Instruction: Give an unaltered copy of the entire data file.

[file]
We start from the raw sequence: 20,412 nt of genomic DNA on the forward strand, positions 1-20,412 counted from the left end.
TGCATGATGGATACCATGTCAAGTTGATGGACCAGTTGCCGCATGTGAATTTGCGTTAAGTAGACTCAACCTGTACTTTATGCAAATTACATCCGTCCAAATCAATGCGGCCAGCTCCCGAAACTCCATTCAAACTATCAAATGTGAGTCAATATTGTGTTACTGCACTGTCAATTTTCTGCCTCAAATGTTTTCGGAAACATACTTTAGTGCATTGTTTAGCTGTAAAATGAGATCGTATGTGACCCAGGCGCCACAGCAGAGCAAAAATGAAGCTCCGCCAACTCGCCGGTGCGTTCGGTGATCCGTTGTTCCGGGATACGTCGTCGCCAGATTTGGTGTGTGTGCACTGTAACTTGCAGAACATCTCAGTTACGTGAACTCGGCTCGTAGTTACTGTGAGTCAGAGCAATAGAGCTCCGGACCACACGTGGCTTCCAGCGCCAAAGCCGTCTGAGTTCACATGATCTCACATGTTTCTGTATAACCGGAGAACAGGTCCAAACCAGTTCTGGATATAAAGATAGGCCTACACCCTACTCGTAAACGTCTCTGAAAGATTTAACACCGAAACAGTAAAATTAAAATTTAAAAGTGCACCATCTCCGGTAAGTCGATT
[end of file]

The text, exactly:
We start from the raw sequence: 20,412 nt of genomic DNA on the forward strand, positions 1-20,412 counted from the left end.
TGCATGATGGATACCATGTCAAGTTGATGGACCAGTTGCCGCATGTGAATTTGCGTTAAGTAGACTCAACCTGTACTTTATGCAAATTACATCCGTCCAAATCAATGCGGCCAGCTCCCGAAACTCCATTCAAACTATCAAATGTGAGTCAATATTGTGTTACTGCACTGTCAATTTTCTGCCTCAAATGTTTTCGGAAACATACTTTAGTGCATTGTTTAGCTGTAAAATGAGATCGTATGTGACCCAGGCGCCACAGCAGAGCAAAAATGAAGCTCCGCCAACTCGCCGGTGCGTTCGGTGATCCGTTGTTCCGGGATACGTCGTCGCCAGATTTGGTGTGTGTGCACTGTAACTTGCAGAACATCTCAGTTACGTGAACTCGGCTCGTAGTTACTGTGAGTCAGAGCAATAGAGCTCCGGACCACACGTGGCTTCCAGCGCCAAAGCCGTCTGAGTTCACATGATCTCACATGTTTCTGTATAACCGGAGAACAGGTCCAAACCAGTTCTGGATATAAAGATAGGCCTACACCCTACTCGTAAACGTCTCTGAAAGATTTAACACCGAAACAGTAAAATTAAAATTTAAAAGTGCACCATCTCCGGTAAGTCGATT